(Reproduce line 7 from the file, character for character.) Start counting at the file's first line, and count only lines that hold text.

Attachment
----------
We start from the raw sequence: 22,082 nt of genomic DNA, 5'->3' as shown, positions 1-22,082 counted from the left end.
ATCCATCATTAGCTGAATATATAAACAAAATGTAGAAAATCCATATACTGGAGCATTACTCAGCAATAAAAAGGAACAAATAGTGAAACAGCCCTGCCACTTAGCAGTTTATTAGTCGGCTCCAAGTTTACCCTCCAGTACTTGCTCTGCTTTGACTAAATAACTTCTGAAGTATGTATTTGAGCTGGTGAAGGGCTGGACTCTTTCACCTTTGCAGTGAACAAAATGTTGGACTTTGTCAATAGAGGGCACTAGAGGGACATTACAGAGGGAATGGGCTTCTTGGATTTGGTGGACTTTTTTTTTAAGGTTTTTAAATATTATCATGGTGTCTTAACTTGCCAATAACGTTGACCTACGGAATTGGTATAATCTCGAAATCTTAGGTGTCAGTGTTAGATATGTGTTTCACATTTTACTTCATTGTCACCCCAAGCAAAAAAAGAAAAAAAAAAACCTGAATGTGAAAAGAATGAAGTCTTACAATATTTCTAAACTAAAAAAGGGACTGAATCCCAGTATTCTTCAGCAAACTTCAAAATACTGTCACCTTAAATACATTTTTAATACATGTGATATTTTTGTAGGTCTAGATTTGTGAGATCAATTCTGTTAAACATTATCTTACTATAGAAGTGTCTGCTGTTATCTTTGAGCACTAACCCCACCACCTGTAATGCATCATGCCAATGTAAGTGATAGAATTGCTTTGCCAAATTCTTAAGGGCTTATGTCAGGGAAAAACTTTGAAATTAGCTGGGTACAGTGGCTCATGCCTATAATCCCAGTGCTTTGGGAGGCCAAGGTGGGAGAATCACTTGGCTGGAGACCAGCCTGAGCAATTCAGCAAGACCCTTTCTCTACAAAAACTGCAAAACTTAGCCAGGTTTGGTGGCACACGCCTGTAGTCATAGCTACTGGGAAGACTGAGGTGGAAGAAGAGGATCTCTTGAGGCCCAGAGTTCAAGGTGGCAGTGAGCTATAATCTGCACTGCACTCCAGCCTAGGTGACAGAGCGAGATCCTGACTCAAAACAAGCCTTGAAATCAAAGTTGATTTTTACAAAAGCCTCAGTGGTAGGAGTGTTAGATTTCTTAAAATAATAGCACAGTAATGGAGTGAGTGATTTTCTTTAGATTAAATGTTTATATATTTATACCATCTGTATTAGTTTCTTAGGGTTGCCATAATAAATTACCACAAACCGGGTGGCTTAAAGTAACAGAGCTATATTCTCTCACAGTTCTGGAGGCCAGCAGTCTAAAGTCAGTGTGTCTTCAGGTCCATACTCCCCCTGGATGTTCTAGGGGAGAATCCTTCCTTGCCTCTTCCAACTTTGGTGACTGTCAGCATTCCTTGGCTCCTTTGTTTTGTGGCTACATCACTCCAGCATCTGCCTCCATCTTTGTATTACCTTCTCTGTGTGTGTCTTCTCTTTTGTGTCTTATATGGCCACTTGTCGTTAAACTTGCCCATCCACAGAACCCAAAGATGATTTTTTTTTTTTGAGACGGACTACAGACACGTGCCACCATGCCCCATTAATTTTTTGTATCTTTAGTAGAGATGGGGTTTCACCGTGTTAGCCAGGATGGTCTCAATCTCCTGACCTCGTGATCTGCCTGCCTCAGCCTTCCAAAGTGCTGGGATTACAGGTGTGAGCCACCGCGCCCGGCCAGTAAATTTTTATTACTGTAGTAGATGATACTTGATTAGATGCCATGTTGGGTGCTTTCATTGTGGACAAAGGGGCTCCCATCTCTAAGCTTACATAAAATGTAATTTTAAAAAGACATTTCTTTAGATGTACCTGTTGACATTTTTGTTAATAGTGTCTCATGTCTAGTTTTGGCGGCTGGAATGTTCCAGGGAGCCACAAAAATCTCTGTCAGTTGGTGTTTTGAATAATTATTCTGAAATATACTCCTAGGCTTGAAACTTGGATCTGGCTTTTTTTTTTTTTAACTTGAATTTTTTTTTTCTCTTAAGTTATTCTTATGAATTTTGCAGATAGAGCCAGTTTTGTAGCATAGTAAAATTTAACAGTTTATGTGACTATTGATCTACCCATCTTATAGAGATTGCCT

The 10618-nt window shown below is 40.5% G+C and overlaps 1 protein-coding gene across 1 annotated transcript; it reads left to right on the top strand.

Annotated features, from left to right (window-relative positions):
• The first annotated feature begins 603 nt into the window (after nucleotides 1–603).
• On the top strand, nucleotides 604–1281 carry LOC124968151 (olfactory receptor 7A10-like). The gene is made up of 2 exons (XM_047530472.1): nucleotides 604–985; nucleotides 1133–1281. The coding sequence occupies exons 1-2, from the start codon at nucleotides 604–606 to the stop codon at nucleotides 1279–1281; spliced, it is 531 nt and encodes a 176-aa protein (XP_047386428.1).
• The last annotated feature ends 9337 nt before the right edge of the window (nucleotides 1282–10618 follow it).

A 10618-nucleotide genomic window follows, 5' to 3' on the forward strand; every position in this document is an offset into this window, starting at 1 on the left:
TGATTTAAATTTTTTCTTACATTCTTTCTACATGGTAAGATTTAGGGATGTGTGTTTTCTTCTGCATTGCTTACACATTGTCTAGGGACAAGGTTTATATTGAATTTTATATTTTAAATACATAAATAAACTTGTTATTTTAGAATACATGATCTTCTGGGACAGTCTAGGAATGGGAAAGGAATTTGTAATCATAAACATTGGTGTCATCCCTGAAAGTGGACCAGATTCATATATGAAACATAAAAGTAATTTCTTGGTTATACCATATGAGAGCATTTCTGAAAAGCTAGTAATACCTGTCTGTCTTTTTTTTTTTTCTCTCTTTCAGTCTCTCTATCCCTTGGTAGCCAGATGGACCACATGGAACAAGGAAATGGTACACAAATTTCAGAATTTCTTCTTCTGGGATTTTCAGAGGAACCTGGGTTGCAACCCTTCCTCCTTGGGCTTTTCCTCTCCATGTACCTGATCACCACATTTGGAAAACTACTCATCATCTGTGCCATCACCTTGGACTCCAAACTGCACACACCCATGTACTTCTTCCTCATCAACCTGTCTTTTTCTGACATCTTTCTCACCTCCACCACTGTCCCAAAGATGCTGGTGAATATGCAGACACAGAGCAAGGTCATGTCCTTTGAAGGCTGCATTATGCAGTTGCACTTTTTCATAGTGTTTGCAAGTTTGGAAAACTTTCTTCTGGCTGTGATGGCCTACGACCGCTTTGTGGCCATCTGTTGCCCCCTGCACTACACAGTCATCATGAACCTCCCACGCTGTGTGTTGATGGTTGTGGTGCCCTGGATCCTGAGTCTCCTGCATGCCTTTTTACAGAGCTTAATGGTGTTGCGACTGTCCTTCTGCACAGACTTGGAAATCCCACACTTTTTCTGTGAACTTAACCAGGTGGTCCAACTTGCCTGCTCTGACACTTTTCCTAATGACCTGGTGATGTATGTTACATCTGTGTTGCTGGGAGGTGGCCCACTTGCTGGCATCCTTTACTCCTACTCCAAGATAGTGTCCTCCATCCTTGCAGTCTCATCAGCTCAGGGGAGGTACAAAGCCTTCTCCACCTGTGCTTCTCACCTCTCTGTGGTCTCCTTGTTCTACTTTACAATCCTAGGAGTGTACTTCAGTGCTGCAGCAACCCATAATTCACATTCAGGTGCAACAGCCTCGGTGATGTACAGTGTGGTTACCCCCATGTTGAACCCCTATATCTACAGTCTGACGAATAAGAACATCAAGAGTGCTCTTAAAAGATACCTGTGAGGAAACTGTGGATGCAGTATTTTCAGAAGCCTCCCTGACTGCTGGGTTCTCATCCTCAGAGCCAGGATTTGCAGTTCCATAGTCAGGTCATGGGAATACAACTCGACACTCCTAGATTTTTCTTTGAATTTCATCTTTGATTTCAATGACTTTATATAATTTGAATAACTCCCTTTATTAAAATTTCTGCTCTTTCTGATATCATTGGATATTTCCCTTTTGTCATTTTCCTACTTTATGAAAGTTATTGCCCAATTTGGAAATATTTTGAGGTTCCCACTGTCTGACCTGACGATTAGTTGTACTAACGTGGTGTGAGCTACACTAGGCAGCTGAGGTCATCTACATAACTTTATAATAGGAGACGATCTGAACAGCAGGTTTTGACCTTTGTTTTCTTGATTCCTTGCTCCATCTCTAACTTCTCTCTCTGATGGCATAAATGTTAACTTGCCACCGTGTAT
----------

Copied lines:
• The last annotated feature ends 9337 nt before the right edge of the window (nucleotides 1282–10618 follow it).